JKU Overland build - AEV 2.5" Lift - Over capacity - should I add OME HD springs?

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rkcreative

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Traveler I

I have a 17" JKUR Hard Rock, the vehicle came equipped with AEV 2.5" lift, on 35"s with AEV geometry correction brackets.

I got the jeep in February, since I have outfitted the the rig to make it more trail ready. I've added a front winch with steel line,gobi roof rack with a smittybuilt RTT, AEV rear bumper with a tire carrier ( I also put water in it), metal flat fenders and aluminium fender liners, high lift jack and etc.

I packed the rig up with recovery gear, tools, cooler and etc and headed out to Drummond Island over the Labor Day weekend.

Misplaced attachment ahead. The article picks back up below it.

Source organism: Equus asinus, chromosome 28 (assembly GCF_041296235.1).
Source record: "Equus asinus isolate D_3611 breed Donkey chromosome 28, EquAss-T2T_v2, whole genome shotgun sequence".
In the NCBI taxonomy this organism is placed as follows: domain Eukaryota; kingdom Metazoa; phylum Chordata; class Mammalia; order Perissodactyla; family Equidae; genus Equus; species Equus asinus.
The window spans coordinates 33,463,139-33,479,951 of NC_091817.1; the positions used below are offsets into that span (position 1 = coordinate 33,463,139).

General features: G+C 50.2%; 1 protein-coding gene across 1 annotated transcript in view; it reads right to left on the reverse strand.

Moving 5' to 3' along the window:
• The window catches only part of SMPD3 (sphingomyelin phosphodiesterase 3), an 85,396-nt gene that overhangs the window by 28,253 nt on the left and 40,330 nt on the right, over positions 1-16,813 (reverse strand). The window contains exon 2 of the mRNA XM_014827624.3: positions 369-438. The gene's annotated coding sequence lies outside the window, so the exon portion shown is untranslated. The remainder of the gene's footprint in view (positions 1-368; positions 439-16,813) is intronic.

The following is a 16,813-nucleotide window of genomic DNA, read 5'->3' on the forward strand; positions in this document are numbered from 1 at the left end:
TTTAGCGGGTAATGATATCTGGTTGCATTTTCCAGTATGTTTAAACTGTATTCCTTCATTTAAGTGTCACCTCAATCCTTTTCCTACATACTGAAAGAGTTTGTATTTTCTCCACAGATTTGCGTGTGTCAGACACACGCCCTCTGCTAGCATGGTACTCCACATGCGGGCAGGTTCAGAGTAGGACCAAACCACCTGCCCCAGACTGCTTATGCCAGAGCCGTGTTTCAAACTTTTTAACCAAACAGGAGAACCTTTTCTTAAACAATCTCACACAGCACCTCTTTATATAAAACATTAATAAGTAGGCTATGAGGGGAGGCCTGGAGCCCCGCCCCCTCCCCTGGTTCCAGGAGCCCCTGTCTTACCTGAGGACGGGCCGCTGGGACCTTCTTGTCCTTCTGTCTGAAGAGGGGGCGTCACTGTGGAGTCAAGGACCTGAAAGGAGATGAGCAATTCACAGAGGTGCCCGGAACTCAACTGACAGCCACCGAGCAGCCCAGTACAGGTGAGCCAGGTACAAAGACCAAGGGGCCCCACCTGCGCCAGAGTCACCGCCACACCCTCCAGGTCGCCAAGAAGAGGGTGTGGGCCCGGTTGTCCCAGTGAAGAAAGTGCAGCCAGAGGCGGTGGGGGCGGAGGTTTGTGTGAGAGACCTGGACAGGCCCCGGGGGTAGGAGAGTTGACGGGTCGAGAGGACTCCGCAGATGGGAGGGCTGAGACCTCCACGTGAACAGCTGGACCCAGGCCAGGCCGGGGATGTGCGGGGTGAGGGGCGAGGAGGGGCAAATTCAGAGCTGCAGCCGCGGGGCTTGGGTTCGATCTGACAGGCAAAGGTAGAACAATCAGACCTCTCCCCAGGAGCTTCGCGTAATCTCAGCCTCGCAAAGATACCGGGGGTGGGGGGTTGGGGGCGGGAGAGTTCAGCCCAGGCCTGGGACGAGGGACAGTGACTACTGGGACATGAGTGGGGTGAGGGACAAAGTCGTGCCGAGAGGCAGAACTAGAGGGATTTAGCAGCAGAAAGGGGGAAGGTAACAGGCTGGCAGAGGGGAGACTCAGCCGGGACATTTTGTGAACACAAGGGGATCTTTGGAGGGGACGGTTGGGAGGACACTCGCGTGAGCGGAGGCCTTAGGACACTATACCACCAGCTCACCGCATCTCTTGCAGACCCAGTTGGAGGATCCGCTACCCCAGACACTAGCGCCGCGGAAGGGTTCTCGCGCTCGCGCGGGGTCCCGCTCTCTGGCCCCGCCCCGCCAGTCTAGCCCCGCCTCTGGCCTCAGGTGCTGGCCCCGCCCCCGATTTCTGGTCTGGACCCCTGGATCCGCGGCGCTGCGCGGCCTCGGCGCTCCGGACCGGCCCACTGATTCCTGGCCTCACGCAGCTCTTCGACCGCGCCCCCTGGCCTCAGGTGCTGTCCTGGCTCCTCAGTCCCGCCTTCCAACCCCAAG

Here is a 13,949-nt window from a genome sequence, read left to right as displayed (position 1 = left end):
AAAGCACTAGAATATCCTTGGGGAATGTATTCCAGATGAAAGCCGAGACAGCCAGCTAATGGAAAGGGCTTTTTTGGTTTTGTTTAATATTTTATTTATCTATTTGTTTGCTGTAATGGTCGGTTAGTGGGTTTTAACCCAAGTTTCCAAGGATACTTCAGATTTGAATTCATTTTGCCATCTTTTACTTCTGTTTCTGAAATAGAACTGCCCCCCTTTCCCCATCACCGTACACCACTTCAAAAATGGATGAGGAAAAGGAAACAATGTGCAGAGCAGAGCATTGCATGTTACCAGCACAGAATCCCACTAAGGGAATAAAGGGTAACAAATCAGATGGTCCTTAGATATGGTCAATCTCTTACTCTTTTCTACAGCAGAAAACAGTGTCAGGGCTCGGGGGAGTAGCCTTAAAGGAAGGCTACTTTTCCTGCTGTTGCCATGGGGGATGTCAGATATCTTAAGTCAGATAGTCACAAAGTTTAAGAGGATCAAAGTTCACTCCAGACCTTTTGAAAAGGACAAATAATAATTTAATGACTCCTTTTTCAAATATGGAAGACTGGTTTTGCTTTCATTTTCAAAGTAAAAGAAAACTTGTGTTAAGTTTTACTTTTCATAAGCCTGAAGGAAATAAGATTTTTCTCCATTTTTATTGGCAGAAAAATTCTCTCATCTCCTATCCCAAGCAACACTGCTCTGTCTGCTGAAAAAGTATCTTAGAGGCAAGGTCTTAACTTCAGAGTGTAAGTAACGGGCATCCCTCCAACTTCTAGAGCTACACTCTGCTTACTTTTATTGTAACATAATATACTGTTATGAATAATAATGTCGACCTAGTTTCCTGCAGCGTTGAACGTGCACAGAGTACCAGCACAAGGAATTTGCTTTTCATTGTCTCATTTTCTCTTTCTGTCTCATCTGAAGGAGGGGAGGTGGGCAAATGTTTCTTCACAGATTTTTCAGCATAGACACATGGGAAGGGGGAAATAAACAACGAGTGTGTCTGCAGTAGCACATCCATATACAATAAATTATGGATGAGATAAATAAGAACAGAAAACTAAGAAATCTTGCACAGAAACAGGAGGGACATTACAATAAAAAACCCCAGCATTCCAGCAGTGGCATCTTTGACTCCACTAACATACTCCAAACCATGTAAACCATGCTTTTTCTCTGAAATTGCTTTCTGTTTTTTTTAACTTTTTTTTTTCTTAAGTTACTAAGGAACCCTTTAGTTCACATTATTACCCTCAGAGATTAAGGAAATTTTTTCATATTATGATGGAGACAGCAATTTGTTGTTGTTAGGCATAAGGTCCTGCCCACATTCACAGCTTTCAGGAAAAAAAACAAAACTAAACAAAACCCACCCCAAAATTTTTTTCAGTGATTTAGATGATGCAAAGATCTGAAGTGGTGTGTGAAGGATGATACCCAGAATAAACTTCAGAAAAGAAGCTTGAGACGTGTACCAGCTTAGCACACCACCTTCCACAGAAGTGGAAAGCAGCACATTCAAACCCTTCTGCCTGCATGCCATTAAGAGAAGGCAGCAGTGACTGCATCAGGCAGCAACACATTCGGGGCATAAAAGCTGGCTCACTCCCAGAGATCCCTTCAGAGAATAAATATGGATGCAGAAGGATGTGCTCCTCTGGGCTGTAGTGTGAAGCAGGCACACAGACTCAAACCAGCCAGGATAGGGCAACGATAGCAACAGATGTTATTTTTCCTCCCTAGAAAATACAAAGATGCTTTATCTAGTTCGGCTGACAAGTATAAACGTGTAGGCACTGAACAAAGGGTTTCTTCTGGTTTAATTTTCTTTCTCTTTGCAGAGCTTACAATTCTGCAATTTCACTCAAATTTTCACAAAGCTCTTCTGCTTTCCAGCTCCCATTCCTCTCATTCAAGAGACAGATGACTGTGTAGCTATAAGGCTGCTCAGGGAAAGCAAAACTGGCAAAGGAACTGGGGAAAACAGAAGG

043747A0-2551-459D-9E05-C15CA62A811F.JPG

IMG_1482.jpg

Jeep performed beautifully. However, loaded up with all the accessories, gear, food and water I am definitely over the AEV recommended 250 lbs above stock weight limit, and I could feel it driving the jeep.

I am perfectly happy with the lift height and the over all capability of the jeep.

What would be some options to increase the load capacity aside from going to another lift? I started doing some research and I came across Old Man Emu 2620 2.25" Lift Rear Heavy Load (660lbs) Coil Spring. What are your thoughts on adding those springs to my existing set up? Has anyone run this combo?

I should mention that 99% of the time the jeep serves as a daily, I keep the rack on while I remove the tent and other stuff. I am looking into building a rear drawer which will add weight back in.

Feedback is greatly appreciated.
 
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ArmyofMike